Couche Cloth for Proving Dough

Couche Cloth for Proving Dough

Couches – the ideal way of proving soft, free-standing doughs

Code: 104069
Availability: In Stock
Ex Tax: £7.46

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Organic Cotton Couche Cloth
unbleached loomstate panama cotton                                                                                                           
the perfect weight and texture for proving soft doughs
Please note that as of June 2018 the couche have increased in price to reflect the rising cost of the cloth.
Choose the size to suit your bread and baking surface
39 x 115 cm
39 x 236 cm
wide enough for English bloomers or French bâtards

60 x 115 cm
60 x 236 cm
suitable (if you have the oven size) for 60 cm baguettes or other long shapes

Note: the above measurements are the sizes to whch the fabric is cut; a little natural shrinkage can occur 

What is it?
These are lengths of cloth designed for supporting soft doughs during proof. The risen dough is removed from the cloth for baking on a tray or stone or directly on the oven bottom. Traditional French artisan bakeries don't use tins or trays at all: all their dough is proved on couches and baked on the hearth of their wood-fired ovens.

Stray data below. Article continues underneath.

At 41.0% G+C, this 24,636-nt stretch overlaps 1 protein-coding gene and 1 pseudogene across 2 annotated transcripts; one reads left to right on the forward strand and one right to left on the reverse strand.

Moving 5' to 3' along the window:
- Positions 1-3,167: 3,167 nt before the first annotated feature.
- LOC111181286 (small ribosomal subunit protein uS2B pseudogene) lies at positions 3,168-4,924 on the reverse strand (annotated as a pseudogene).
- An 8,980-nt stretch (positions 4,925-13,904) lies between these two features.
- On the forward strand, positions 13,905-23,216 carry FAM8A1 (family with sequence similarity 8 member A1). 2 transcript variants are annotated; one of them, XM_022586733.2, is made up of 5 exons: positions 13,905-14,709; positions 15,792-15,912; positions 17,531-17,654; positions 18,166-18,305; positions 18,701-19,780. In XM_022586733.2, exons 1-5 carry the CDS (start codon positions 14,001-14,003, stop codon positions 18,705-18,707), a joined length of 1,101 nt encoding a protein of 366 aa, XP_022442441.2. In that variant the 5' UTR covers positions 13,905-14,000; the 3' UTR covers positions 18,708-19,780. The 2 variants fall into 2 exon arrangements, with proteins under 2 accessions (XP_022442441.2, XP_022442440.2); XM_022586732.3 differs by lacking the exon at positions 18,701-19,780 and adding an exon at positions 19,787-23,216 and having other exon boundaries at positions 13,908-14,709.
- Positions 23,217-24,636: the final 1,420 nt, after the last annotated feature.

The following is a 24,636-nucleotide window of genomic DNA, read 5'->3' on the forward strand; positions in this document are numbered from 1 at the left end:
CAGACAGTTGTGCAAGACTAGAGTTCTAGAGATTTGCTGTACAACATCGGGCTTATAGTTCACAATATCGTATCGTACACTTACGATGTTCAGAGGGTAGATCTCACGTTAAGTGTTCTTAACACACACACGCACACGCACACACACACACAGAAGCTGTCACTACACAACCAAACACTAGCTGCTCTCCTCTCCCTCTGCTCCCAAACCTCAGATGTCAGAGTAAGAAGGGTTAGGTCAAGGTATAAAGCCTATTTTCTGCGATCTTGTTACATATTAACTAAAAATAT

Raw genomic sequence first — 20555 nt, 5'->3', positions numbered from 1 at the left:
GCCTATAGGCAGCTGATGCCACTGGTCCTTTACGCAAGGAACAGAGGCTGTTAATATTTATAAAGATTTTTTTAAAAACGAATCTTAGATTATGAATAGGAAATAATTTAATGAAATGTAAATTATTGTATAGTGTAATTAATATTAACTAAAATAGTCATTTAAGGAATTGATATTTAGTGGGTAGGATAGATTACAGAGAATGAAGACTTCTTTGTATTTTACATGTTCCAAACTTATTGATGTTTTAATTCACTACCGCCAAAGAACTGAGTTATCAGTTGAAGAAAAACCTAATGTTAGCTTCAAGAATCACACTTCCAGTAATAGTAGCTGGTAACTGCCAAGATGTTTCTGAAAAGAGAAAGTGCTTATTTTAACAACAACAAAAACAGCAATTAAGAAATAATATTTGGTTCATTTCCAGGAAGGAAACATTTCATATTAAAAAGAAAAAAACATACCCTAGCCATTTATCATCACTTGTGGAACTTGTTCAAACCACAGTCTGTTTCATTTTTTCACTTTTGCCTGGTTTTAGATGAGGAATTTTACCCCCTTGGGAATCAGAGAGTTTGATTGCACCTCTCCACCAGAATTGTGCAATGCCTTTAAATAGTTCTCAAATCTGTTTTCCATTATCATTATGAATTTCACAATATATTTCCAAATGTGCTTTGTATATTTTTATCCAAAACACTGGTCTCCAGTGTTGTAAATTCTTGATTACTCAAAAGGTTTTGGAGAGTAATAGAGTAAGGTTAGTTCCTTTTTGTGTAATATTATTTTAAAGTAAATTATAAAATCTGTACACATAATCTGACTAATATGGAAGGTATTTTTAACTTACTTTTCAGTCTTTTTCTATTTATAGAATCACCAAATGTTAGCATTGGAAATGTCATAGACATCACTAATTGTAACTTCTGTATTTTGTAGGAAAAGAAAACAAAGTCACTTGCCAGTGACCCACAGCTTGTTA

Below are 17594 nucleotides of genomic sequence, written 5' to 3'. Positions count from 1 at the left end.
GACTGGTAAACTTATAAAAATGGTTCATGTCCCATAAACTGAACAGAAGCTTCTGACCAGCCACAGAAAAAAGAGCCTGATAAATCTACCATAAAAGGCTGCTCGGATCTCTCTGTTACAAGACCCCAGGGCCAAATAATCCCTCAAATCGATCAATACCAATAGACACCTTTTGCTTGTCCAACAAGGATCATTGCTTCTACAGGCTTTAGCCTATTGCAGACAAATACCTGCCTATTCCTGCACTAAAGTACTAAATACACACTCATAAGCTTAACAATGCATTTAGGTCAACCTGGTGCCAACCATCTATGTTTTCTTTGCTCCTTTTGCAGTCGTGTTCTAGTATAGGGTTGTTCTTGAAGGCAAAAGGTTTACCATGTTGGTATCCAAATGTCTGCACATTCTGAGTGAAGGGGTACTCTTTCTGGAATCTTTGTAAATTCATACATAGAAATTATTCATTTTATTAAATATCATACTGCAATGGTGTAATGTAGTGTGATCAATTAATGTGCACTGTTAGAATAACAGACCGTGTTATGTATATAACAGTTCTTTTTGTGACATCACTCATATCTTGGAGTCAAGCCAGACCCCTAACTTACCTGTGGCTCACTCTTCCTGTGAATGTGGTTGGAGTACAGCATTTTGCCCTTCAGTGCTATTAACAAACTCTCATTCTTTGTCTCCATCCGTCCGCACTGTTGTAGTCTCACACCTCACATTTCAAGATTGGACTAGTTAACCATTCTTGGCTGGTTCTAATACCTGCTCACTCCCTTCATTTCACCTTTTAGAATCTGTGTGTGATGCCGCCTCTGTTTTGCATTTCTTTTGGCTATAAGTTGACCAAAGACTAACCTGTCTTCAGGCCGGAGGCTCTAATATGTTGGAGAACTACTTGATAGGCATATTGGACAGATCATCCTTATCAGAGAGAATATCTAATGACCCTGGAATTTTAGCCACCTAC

We chose this cotton carefully from our friends at Green Fibres. It's organic and therefore free from residues of the many pesticides used in non-organic cotton production. Its texture is ideal – firm enough to support the dough, yet soft enough to form shapely 'gutters', and with an open weave that allows sufficient air flow to reduce condensation (and therefore sticking) at the dough surface.

How to use
Dust the cloth with some flour (brown rice is best), rubbing it well in on the first occasion. Make 'gutters' by rucking the cloth up and place dough pieces, seam side up, in the gutters. If your cloth is on a tray without ends, you may need to put a block of wood or similar at each end to stop the dough pushing the gutter down at the unsupported side. 
Make sure that the gutters are high enough – you don't want the dough rising up and touching its neighbour. When all the pieces are in position, push the gutters gently together. How much you do this will determine how thin or broad your loaf will be. The idea is that during proof the dough cannot go sideways because it is pushing against another similar piece, so it goes upwards (and to some extent longways, so don't start out with your dough stretched right to the edges).
When the dough has risen and is ready for the oven, pull one end of the cloth out so that you can flip the dough gently onto a thin floured board (stiff cardboard or thin plywood are good) to transfer it onto the baking tray, peel or pre-heated baking stone that you have prepared. You can 'slash' or mark the dough just before you slide it into its final baking place. Authentic blades for this purpose can be found here.
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